Romney underscored the president’s relationship with unionized teachers and, more broadly, organized labor. In a statement, Romney, who has assailed unionized teachers as an obstacle to education reform, also seemed to be taking a page from the playbook of two Republican governors, Scott Walker of Wisconsin and Chris Christie of New Jersey, who made political gains by taking on public employee unions.

“Teachers unions have too often made plain that their interests conflict with those of our children, and today we are seeing one of the clearest examples yet,” Romney said. “President Obama has chosen his side in this fight.”

Romney cited Vice President Biden’s address last year to the National Education Association’s annual convention, where he assured educators they should have “no doubt about my affection for you and the president’s commitment to you.”

Obama on Monday had nothing to say publicly about the matter embroiling his adopted home town. “The president . . . has not expressed any opinion or made any assessment about this particular incident,” White House press secretary Jay Carney said when asked about the strike.

In Chicago, 26,000 teachers and paraprofessionals picketed in red T-shirts outside empty schools while nearly 400,000 children were left with nothing to do Monday. Scores of churches, community centers and parks welcomed children who needed a safe place to spend the day while the adults continued to try to find agreement at a negotiating table downtown.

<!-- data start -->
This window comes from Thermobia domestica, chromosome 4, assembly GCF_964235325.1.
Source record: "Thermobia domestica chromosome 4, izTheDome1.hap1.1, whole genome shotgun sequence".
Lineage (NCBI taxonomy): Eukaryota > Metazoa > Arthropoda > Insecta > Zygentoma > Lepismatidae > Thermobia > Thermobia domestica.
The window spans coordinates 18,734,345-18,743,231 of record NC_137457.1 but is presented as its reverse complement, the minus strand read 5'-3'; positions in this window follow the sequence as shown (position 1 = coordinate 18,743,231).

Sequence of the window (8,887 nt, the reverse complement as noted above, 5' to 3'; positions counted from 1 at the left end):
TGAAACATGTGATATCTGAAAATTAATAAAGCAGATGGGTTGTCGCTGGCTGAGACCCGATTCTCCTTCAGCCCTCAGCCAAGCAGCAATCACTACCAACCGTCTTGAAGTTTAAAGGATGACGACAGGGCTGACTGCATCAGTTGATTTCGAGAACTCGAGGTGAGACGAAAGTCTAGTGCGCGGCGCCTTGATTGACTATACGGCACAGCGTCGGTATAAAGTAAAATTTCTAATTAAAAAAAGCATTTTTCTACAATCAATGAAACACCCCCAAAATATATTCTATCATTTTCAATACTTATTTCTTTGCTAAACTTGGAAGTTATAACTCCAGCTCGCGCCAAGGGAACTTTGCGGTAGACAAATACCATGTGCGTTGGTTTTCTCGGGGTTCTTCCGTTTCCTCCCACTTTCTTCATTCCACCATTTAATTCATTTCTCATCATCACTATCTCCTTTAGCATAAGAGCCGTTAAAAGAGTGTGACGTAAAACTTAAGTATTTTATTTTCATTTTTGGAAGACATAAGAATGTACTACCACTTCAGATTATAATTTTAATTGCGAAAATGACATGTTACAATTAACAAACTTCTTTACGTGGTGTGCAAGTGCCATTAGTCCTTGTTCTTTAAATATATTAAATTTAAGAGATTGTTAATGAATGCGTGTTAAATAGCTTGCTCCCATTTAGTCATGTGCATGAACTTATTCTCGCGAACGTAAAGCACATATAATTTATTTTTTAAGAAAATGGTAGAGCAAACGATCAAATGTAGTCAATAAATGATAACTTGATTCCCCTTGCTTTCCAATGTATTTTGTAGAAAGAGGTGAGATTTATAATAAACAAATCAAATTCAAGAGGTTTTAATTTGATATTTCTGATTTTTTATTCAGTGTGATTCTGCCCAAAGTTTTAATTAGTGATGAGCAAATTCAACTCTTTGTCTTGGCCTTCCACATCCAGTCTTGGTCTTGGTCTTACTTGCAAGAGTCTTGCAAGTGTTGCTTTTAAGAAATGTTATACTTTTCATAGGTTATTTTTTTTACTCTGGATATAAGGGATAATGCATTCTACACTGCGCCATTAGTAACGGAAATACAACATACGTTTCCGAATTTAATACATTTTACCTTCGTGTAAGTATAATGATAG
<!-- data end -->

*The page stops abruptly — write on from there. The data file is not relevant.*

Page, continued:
The tension in Chicago began before Emanuel was elected. On the campaign trail, he pledged to add 90 minutes to the school day and extend the school year. Chicago is the country’s third-largest public school system but has one of the shortest school days.

Union leaders argued that Emanuel cannot unilaterally extend their workday by 20 percent.

When Emanuel took office last year, the school district faced a $700 million budget shortfall, and he rescinded 4 percent raises for teachers that had been negotiated and settled. He offered bonuses for teachers and schools that waived the contract and adopted a longer school day; the union challenged the move before the Illinois Educational Labor Relations Board.

Emanuel successfully pushed for a new state law that made it harder for the teachers to strike; union members responded by overwhelmingly meeting the new hurdles to authorize a strike. Emanuel and Chicago Teachers Union President Karen Lewis reportedly got into heated exchanges during private meetings. Things went downhill from there.